Google continues to play down the importance of what was a serious breach of personal privacy
The controversy over Google’s collection of personal data via its Street View photo-taking program continues to grow, but the company appears reluctant to acknowledge the full importance of the lapse, saying no harm was done. Although co-founder Sergey Brin has admitted Google “screwed up,” CEO Eric Schmidt said at the Zeitgeist conference in the U.K.that no one was harmed by the incident, and as such, “No harm, no foul.”
Others, however, clearly disagree. The company is facing a class action in Washington and Oregon.Two legislators in Washington, D.C., in a letter to the Federal Trade Commission, have raised the issue of whether Google’s behavior was illegal. A consumer advocacy group has also complained to the FTC, and Germany has begun a criminal investigation.
Google recently admitted that its Street View cars had been collecting data from public Wi-Fi networks—then later admitted that, contrary to its initial statements, such data included personal information and perhaps even the content of e-mails and other communications. The company also said that the data were collected accidentally and that none were ever released or used by anyone. Google has since stopped collecting data from Wi-Fi networks and says it’s consulting with government and policy groups on the best way to get rid of the information so that users and consumer groups will be satisfied that it had done so properly.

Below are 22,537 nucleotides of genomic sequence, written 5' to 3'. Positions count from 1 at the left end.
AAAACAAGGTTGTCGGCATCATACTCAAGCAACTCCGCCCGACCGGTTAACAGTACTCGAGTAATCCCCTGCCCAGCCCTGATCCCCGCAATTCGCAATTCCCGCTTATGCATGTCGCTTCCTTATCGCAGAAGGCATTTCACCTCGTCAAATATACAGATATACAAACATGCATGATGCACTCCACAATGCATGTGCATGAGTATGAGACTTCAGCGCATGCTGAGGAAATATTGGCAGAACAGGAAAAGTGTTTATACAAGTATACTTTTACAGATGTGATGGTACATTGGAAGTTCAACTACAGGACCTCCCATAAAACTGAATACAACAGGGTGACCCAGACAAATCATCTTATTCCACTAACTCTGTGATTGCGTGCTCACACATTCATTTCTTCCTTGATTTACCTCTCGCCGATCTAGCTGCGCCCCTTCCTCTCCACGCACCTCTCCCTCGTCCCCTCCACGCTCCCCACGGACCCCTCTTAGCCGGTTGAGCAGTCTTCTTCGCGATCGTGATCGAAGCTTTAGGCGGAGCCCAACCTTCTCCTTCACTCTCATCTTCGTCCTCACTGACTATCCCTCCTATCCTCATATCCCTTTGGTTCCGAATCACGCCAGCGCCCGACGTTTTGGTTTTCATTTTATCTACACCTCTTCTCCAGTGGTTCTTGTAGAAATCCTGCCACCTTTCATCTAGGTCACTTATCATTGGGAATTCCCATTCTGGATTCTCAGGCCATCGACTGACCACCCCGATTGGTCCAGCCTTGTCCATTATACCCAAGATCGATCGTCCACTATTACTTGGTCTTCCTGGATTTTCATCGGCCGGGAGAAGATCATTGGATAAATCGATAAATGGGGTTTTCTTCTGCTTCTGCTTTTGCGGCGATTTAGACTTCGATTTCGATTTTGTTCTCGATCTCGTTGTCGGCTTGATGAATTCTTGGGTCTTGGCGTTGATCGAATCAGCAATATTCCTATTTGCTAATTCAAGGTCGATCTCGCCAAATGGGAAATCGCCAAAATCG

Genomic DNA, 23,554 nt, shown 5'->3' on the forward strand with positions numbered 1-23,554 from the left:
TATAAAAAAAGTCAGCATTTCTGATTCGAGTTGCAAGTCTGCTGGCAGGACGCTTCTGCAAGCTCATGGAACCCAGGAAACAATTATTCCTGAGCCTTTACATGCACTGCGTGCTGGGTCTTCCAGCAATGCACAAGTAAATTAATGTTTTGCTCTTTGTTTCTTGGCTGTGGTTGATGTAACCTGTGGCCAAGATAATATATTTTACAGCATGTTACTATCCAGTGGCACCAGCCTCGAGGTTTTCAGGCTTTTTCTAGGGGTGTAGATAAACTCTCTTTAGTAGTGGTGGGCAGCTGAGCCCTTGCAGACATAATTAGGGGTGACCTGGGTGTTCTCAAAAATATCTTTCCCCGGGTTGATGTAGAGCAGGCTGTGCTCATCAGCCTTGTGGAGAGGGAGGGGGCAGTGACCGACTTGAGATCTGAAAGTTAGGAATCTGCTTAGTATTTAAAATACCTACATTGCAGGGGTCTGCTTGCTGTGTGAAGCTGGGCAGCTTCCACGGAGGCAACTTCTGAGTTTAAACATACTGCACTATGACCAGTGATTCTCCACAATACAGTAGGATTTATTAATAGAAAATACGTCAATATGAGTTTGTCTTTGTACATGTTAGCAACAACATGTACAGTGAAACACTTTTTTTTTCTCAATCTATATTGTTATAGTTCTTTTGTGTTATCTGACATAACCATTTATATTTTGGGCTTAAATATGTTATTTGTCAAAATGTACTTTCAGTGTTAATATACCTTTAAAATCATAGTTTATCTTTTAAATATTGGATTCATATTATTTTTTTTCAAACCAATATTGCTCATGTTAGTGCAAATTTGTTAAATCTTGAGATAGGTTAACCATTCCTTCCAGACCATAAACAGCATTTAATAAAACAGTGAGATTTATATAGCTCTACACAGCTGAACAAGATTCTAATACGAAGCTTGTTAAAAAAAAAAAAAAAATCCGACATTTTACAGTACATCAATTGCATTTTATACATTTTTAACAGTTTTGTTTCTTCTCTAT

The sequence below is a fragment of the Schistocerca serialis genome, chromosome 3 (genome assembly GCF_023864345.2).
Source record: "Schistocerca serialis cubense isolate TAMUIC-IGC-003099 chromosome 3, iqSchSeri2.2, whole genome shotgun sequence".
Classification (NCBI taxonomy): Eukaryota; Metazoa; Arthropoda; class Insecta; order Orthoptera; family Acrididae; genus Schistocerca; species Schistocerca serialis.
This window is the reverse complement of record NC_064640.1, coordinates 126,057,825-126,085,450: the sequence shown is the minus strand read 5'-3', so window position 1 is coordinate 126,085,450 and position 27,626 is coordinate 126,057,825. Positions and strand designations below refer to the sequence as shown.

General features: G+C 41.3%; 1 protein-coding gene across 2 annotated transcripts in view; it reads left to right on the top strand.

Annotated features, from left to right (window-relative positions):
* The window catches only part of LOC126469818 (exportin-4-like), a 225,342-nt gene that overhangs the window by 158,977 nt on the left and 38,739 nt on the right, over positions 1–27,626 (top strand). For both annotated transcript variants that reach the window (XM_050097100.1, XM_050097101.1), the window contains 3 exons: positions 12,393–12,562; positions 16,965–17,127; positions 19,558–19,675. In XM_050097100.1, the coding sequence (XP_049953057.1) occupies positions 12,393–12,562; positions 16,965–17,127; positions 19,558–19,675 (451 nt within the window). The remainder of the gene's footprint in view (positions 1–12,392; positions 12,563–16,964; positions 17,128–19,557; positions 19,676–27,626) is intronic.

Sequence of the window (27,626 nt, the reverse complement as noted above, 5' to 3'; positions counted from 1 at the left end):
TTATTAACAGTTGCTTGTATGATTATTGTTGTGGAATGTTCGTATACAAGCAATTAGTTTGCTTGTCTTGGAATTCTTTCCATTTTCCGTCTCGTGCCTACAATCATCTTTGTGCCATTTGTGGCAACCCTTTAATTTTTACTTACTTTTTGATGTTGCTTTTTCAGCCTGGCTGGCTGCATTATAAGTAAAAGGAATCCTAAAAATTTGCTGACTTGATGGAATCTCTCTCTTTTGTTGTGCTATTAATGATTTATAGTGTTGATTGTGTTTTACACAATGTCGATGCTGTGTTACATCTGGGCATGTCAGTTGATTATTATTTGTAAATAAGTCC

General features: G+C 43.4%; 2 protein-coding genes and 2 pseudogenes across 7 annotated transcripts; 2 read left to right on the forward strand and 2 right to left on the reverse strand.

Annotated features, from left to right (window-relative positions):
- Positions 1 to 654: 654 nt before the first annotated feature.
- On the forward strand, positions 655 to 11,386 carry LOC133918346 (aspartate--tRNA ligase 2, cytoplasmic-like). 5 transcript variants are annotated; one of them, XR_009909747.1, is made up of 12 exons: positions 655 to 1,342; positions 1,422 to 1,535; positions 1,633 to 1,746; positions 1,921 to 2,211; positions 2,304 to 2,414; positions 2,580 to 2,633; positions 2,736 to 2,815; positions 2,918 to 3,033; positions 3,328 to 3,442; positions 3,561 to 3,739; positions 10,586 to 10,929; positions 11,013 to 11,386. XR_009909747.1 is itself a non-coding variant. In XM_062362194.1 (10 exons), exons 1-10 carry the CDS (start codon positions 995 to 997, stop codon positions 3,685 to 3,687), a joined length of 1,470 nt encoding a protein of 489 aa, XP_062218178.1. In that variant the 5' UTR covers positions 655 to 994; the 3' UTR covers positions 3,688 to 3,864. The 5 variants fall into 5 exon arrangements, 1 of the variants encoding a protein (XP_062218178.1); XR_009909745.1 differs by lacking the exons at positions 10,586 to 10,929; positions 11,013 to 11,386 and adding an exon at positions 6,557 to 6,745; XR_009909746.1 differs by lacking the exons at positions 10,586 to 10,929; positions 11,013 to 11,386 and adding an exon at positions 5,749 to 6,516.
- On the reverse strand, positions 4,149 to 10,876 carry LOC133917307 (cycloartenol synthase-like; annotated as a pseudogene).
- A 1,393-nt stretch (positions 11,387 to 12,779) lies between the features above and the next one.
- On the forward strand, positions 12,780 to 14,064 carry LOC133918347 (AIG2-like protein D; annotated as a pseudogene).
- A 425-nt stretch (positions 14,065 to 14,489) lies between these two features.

A Case of Misunderstanding?
Nevertheless, the company maintains that the issue was a simple oversight and nothing worth getting concerned about. This isn’t the first time Google has played down complaints about its behavior on privacy. After Buzz was launched and a number of users criticized the company for connecting them with all their e-mail contacts, whether they wanted to be connected or not—and subsequently publicizing those connections without making it clear they would be public—Google CEO Eric Schmidt told attendees of one conference that the issue was blown out of proportion, that no harm was caused, and that the situation was primarily a result of users misunderstanding the service.
Yet the criticisms aimed at Google have continued. Privacy authorities from 10 countries, led by the Canadian Privacy Commissioner, sent a strongly worded letter to the company last month about its privacy practices. The group said that Google too often had “failed to take adequate account of privacy considerations when launching new services” and that it needed to build privacy safeguards and controls directly into new products as they were being designed, rather than trying to apply them later.
In addition to the letter from the two U.S. legislators about the Street View data collection, the advocacy group Consumer Watchdog has sent a letter to the FTC asking it to investigate Google’s practices. The group also launched a site called Inside Google (http://insidegoogle.com/) to call attention to what it believes are the company’s failings in various areas, including privacy. As the growing furor over Facebook and its approach to privacy has shown, concern is mounting about social networks and Web companies, what kinds of data they’re collecting, and how they’re using the information. Google continues to downplay the importance of what was a serious breach of personal privacy.